Healthy Eats and Natural Parenting Unite in “Creating Healthy Children” Book


Author and lecturer Karen Ranzi
at Nuage Cafe in Parkland Florida.
In her new book Creating Healthy Children: Through Attachment Parenting and Raw Foods (2012) Jewish author, lecturer and mom Karen Ranzi combines two subjects that are close to her heart in an informative compendium of sound parenting advice and great raw food recipes that even picky toddlers will devour. 

“I began writing my book emphasizing only raw food nutrition. However, I realized that one cannot raise a healthy child through good food alone,” Ranzi says. “Attachment parenting is crucial. The mothers of today’s civilized world must return to their roots and learn to listen to their maternal instincts in order to be present to raise their children,” she says.
Much has been written on attachment parenting since William and Martha Sears coined the term and introduced it to millions of readers in The Attachment Parenting Book: A Common Sense Guide to Understanding and Nurturing Your Baby (2001). The attachment parenting style of childrearing aims to foster a close bond between young children and their parents, especially newborns and their mothers, through practices such as breastfeeding on demand, co-sleeping, and baby wearing.

While more natural ways of living are gaining acceptance, according to Karen Ranzi, many still view the ideas presented in her book as controversial. “Most people are resistant to change. Living a raw food lifestyle and attachment parenting are growing movements, but they continue to be viewed as extreme by the mainstream,” she says. “These topics are often laughed off in our society as people are fearful of making changes, as they desire to be accepted and don’t want to be looked at as different in a judgmental society.”

Adding to the controversy, despite being Jewish, Ranzi takes a strong stance against circumcision in Creating Healthy Children. She devotes a whole chapter to the topic, which is written by her good friend Laurie Evans, a longtime circumcision critic who also happens to be Jewish.

A book about attachment parenting by a Jewish woman that openly disavows circumcision is a breath of honesty. Earlier this year, actress Mayim Bialik released her book Beyond the Sling: A Real-Life Guide to Raising Confident, Loving Children the Attachment Parenting Way (2012). Mayim Bialik’s book makes no mention of circumcision, which has frustrated many who adhere to natural parenting principles. Ranzi points out that circumcision, in addition to its physical harm, absolutely goes against attachment parenting, as it severs the emotional trust and bonding with the mother.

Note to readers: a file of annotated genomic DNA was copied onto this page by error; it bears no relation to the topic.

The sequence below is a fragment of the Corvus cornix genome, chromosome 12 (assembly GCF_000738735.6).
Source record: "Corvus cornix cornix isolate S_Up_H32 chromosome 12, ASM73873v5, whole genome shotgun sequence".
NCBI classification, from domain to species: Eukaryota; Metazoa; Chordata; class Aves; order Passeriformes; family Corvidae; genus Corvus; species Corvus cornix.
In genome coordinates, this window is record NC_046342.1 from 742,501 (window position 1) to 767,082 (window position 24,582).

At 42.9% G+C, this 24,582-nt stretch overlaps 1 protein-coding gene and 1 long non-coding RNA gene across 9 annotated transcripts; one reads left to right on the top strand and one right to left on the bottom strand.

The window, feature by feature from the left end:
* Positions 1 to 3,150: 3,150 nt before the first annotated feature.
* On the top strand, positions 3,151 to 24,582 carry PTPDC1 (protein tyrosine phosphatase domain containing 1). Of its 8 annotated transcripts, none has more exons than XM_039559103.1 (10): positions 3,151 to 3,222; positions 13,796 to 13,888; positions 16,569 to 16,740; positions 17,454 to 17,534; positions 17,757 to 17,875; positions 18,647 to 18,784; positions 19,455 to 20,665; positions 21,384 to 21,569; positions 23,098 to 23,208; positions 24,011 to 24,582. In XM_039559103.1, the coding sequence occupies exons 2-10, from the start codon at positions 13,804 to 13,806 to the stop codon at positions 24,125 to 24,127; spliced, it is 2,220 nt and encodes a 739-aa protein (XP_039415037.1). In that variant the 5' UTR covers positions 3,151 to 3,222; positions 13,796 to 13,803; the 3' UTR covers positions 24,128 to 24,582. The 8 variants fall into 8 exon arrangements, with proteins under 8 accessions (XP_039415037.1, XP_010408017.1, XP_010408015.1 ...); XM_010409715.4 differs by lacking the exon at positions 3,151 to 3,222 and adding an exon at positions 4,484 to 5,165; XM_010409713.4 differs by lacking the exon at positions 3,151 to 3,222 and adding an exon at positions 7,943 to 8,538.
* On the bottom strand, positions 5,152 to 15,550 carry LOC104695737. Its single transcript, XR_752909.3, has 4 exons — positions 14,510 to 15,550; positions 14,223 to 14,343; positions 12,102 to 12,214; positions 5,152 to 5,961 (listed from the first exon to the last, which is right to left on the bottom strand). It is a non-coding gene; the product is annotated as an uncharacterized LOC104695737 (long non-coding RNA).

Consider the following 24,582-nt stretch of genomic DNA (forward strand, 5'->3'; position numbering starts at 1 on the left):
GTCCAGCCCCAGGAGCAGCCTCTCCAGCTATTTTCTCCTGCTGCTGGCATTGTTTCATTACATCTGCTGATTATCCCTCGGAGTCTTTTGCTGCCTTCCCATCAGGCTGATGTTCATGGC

“Mayim Bialik is wise to raise her children with attachment parenting, but avoiding the circumcision issue does not go along with this parenting style, and she must begin to realize this,” Ranzi says. “When a mother plans on nursing her child, being present for her child in every way, then how can one justify the cutting of her child’s most sensitive organ?”

Karen Ranzi’s own story when it comes to recognizing the harm of circumcision is fascinating. Her Jewish grandmother, whom she describes as a very strong-minded attachment parent, chose to leave her son (Ranzi’s father) intact. This makes Ranzi’s own son a third-generation Jew raised with the understanding that circumcision is harmful. Ranzi will talk more about this fascinating aspect of her family history in her upcoming essay for Beyond the Bris.

To read Ranzi’s fantastic blog, which is full of great tips for getting kids to eat their vegetables, and to learn more about her book Creating Healthy Children please visit her site  


  1. Fantastic! It bothered me so much that Mayim Balik glossed right over the circumcision issue and it didn't set right with me that it is so important in attached parenting.

  2. I hope everyone asks their local library to purchase one or more copies of this book! My library has an online book suggestion form and it took 2 minutes to look up the info needed to request the book. I hope they purchase it.:)